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Which method do you prefer?

I used to go with A, thinking less contact with the rail and less friction. Wind would usually blow an Estes model on a rod into this orientation anyway. However, I worried that a top heavy rocket may torque/bind the buttons. This forced me to add a 3rd rail button near the CG on some models.

Method B may be more secure riding up the rail with just a minor friction penalty.

2. I don't think it matters. Either way the friction should be the same, the y component of the weight x the coefficient of friction.

Steve Shannon

3. Ditto,

Also remember that if one has access to a simulator to run several simulations in a variety of wind conditions. One may find if they do a few degrees on the rail downwind of the prevailing winds, they may find the rocket does a curved flight to a minimal
velocity apogee. That's an ideal state to dump the main or the drogue for a lower stress deployment.

If one puts too much angle upwind (into the prevailing winds) the rocket may weathercock further into the wind (depending on the fin area)
adding more of an angle to the trajectory and a higher velocity deployment at the "lower" apogee.

Kurt

4. Originally Posted by Steve Shannon
I don't think it matters. Either way the friction should be the same, the y component of the weight x the coefficient of friction.

Steve Shannon
Yep, I can see that. I was thinking that B, due to gravity, would more often make body tube contact with the rail (body tubes do get scraped up from rubbing on the rail.). So, two fiction coefficients at play: lug on rail, and body tube on rail. Very minor, I am sure.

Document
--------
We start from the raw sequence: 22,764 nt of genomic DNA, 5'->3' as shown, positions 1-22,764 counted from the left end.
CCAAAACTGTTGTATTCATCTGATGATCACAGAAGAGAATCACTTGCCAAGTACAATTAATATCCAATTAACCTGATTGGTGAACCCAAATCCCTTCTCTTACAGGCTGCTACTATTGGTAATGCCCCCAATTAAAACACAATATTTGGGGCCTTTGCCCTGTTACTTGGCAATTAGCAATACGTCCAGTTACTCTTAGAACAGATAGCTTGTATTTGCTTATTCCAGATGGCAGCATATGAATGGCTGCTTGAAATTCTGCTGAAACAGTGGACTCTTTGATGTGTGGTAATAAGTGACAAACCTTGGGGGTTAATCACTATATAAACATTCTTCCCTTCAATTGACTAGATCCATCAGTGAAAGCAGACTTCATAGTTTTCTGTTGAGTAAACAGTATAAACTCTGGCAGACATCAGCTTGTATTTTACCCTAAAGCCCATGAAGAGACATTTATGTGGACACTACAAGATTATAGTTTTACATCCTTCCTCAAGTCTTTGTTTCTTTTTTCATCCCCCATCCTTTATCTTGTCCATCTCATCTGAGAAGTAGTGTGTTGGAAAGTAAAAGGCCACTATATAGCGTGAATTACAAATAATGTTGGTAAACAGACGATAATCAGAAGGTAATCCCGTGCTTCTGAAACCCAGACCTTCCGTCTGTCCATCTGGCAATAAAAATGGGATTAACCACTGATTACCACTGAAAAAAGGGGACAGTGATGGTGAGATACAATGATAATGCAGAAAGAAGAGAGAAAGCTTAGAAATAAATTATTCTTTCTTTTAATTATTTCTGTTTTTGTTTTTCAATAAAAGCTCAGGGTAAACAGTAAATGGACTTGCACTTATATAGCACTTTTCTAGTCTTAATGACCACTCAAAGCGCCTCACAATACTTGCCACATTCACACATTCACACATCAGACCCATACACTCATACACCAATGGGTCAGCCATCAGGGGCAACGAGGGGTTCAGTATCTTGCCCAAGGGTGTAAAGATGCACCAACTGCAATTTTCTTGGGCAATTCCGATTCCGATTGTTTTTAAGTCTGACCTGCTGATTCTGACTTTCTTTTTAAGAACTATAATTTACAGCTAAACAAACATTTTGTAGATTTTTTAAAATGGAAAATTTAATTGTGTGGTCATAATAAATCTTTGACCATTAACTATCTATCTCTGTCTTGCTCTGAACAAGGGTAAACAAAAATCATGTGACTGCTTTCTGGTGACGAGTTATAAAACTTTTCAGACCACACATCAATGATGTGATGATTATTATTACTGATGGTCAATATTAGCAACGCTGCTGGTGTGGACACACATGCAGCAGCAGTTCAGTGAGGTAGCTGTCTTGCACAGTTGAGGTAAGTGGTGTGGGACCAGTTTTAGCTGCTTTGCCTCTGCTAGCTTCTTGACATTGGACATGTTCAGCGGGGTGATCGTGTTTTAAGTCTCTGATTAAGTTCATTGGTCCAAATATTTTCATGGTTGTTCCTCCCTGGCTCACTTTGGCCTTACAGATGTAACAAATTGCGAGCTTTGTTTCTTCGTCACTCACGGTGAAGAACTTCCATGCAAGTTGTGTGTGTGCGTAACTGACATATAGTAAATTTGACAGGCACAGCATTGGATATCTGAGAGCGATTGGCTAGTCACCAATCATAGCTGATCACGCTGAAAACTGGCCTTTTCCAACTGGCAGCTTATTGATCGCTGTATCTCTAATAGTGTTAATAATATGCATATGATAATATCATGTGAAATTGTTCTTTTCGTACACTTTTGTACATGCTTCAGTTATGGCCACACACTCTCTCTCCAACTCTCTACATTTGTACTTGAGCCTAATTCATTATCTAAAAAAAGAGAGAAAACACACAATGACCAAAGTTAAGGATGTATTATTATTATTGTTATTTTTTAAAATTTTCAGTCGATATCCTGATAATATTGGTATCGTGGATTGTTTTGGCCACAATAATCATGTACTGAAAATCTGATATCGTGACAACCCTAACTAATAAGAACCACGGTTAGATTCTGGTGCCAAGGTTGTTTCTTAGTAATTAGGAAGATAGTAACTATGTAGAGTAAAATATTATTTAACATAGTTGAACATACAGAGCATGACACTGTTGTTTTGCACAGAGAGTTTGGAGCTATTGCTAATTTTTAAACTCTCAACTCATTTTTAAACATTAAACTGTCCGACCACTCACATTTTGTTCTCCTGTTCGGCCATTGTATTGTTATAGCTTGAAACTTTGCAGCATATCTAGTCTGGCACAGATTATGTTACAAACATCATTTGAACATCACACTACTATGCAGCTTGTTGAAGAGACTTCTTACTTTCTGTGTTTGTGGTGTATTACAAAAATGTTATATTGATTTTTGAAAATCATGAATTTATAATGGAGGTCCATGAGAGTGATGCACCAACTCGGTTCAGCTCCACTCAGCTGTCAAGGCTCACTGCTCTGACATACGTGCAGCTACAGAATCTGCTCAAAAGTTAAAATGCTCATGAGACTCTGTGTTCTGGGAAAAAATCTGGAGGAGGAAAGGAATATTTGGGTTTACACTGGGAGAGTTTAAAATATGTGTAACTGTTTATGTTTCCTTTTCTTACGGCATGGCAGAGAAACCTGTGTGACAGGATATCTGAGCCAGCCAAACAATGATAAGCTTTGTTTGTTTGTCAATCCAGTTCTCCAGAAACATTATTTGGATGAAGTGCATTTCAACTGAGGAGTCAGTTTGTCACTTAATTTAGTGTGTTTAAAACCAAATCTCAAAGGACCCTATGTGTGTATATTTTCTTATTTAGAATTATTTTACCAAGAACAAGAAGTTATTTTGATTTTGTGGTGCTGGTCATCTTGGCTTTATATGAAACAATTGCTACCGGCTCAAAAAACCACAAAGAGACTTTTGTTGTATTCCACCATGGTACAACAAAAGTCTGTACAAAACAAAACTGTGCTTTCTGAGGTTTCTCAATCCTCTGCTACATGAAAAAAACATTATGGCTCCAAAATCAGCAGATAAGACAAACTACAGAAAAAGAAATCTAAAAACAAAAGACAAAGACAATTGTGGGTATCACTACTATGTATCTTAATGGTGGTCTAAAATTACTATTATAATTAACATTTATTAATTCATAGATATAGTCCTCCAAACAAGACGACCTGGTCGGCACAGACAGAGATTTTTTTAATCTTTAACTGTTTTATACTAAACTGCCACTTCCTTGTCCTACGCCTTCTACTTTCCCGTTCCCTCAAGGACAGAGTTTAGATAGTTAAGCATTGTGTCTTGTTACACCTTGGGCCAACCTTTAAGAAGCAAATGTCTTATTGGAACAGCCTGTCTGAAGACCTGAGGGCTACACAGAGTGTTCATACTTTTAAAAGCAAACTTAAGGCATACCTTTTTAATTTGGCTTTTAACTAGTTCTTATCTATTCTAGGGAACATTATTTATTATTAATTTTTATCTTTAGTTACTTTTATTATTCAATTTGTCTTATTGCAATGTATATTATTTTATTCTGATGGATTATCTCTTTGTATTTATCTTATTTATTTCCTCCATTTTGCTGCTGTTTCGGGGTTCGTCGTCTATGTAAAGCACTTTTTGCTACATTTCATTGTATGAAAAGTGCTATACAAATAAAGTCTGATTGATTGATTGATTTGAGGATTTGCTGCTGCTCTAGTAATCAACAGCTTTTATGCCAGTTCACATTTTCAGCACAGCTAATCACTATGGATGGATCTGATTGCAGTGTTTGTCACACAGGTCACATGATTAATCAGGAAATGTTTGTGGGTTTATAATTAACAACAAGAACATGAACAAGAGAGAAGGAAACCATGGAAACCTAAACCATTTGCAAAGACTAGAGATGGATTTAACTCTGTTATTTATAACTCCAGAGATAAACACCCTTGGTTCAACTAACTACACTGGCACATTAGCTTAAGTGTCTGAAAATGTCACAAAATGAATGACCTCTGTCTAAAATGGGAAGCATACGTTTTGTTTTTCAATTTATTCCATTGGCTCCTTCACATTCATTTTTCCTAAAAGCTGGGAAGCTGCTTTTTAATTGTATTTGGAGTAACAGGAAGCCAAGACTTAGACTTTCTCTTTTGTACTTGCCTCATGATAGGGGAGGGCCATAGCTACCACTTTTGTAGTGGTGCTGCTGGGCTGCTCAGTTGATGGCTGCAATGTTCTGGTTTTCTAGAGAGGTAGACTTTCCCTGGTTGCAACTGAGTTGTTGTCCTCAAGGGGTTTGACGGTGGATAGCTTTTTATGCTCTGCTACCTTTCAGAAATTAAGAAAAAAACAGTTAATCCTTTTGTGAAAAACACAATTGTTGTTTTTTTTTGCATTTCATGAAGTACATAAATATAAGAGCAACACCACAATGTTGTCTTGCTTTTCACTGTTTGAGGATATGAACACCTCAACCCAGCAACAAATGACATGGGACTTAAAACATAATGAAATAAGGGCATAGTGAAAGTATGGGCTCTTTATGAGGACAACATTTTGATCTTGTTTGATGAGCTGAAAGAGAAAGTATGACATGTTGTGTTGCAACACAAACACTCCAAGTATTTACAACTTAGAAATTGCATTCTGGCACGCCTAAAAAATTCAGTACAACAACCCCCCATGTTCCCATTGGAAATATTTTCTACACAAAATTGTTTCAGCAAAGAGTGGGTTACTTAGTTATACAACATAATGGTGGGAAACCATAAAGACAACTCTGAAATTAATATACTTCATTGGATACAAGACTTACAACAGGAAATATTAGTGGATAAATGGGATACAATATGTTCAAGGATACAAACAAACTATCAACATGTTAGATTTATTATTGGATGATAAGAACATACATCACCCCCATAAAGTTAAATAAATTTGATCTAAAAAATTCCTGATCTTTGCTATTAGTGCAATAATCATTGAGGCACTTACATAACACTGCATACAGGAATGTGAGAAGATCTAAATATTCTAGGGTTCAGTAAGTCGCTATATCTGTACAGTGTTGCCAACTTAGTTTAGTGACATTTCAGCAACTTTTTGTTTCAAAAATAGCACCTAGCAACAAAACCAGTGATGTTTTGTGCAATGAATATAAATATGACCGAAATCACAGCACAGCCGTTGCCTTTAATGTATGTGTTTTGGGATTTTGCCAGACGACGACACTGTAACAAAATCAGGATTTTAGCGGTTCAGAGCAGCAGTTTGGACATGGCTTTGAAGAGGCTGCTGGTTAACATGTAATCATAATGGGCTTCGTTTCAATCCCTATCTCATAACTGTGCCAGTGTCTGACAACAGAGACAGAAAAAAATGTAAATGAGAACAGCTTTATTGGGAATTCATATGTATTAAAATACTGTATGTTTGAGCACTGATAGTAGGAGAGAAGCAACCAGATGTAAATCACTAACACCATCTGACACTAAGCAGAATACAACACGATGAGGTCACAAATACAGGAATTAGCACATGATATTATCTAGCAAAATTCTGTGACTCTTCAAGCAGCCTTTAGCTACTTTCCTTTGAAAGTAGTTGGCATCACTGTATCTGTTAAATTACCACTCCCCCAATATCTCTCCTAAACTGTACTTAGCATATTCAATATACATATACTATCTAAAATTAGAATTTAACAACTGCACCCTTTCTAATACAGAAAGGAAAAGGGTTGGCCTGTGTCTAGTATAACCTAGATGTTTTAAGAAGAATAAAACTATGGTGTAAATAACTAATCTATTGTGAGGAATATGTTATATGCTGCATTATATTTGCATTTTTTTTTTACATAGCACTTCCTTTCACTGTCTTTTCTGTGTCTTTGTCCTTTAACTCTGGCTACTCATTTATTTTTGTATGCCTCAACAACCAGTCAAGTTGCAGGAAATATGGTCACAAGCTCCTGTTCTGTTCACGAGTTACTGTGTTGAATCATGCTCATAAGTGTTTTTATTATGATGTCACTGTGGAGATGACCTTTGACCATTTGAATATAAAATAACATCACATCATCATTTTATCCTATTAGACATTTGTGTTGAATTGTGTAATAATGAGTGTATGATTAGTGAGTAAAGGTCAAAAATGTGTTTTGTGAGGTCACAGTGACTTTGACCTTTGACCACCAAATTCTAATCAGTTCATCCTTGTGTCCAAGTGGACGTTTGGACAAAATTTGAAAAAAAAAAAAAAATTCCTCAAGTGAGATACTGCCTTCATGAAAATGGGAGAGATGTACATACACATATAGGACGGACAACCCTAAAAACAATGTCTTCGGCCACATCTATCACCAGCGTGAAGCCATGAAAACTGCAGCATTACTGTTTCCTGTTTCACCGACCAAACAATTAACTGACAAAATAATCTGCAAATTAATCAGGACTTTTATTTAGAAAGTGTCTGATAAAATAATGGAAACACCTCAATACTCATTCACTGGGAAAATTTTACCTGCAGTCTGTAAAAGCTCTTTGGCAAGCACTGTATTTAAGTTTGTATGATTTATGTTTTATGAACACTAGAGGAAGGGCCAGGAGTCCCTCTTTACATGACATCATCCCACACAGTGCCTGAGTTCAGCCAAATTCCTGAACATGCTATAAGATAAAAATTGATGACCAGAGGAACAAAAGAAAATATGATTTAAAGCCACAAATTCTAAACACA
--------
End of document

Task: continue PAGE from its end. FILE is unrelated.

5. Originally Posted by Buckeye
Yep, I can see that. I was thinking that B, due to gravity, would more often make body tube contact with the rail (body tubes do get scraped up from rubbing on the rail.). So, two fiction coefficients at play: lug on rail, and body tube on rail. Very minor, I am sure.
You're right, if your buttons allow your body tube to contact the rail that is another source of friction. That's more likely with the 1010 rails than the original Blacksky rails which weren't much wider than the buttons.
When I set up the pads at our launch I'm more driven by the following:
1. When the rail folds down it must point away from the spectators.
2. I don't want the rail between the spectators and the rocket because it might be a distraction in photos. (Not a huge concern, but why not).
3. I always tilt the upright rail slightly away from the flight line.

Those criteria result in the rocket laying on the rail instead of being suspended from it.

Steve Shannon

6. +1 on that. We do all the same things with all of our club rails. The only angle is slightly away from the spectator area, otherwise they stay vertical.

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